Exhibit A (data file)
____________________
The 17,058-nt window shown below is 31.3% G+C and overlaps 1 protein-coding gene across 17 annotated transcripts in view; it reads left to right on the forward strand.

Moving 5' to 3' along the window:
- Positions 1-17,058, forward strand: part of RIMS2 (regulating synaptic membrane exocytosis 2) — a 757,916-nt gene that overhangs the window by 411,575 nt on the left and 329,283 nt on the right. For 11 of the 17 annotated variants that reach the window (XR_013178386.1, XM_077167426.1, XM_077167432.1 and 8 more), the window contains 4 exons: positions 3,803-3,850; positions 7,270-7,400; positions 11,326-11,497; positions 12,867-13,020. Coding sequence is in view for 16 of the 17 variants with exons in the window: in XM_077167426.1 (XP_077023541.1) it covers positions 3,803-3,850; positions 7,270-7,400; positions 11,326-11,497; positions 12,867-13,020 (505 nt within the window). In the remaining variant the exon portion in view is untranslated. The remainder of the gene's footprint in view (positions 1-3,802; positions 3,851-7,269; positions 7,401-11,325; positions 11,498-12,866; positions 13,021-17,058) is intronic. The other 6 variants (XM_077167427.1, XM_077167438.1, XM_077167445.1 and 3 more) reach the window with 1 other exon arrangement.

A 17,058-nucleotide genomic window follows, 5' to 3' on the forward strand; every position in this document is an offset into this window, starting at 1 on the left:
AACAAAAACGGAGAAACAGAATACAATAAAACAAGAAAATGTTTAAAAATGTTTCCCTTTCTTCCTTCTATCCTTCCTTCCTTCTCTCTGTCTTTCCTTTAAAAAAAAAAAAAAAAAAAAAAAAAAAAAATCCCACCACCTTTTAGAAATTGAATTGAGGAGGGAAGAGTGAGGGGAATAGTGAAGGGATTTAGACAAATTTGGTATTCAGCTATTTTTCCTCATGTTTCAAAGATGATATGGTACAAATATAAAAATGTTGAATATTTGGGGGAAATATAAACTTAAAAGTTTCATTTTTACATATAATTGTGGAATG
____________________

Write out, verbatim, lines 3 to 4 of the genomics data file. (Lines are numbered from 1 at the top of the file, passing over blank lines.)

- Positions 1-17,058, forward strand: part of RIMS2 (regulating synaptic membrane exocytosis 2) — a 757,916-nt gene that overhangs the window by 411,575 nt on the left and 329,283 nt on the right. For 11 of the 17 annotated variants that reach the window (XR_013178386.1, XM_077167426.1, XM_077167432.1 and 8 more), the window contains 4 exons: positions 3,803-3,850; positions 7,270-7,400; positions 11,326-11,497; positions 12,867-13,020. Coding sequence is in view for 16 of the 17 variants with exons in the window: in XM_077167426.1 (XP_077023541.1) it covers positions 3,803-3,850; positions 7,270-7,400; positions 11,326-11,497; positions 12,867-13,020 (505 nt within the window). In the remaining variant the exon portion in view is untranslated. The remainder of the gene's footprint in view (positions 1-3,802; positions 3,851-7,269; positions 7,401-11,325; positions 11,498-12,866; positions 13,021-17,058) is intronic. The other 6 variants (XM_077167427.1, XM_077167438.1, XM_077167445.1 and 3 more) reach the window with 1 other exon arrangement.

A 17,058-nucleotide genomic window follows, 5' to 3' on the forward strand; every position in this document is an offset into this window, starting at 1 on the left: